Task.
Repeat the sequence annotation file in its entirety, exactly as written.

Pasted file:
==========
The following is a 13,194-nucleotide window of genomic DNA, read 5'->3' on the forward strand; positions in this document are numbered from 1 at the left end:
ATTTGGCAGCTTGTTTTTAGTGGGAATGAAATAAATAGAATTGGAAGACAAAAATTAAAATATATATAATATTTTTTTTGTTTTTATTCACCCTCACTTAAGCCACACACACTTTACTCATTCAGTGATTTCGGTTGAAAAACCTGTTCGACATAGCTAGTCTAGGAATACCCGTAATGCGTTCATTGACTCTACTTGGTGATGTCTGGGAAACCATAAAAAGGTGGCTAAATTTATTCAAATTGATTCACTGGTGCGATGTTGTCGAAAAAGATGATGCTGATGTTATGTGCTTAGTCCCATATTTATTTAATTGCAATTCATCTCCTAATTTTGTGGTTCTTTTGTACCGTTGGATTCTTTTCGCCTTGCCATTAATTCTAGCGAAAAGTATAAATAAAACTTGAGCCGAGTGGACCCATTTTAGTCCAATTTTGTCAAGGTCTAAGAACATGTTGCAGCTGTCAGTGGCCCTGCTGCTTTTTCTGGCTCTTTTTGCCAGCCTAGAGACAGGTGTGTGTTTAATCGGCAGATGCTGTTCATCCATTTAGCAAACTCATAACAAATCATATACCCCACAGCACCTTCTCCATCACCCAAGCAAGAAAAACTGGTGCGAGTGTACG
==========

The following is a 13,194-nucleotide window of genomic DNA, read 5'->3' on the forward strand; positions in this document are numbered from 1 at the left end:
ATTTGGCAGCTTGTTTTTAGTGGGAATGAAATAAATAGAATTGGAAGACAAAAATTAAAATATATATAATATTTTTTTTGTTTTTATTCACCCTCACTTAAGCCACACACACTTTACTCATTCAGTGATTTCGGTTGAAAAACCTGTTCGACATAGCTAGTCTAGGAATACCCGTAATGCGTTCATTGACTCTACTTGGTGATGTCTGGGAAACCATAAAAAGGTGGCTAAATTTATTCAAATTGATTCACTGGTGCGATGTTGTCGAAAAAGATGATGCTGATGTTATGTGCTTAGTCCCATATTTATTTAATTGCAATTCATCTCCTAATTTTGTGGTTCTTTTGTACCGTTGGATTCTTTTCGCCTTGCCATTAATTCTAGCGAAAAGTATAAATAAAACTTGAGCCGAGTGGACCCATTTTAGTCCAATTTTGTCAAGGTCTAAGAACATGTTGCAGCTGTCAGTGGCCCTGCTGCTTTTTCTGGCTCTTTTTGCCAGCCTAGAGACAGGTGTGTGTTTAATCGGCAGATGCTGTTCATCCATTTAGCAAACTCATAACAAATCATATACCCCACAGCACCTTCTCCATCACCCAAGCAAGAAAAACTGGTGCGAGTGTACG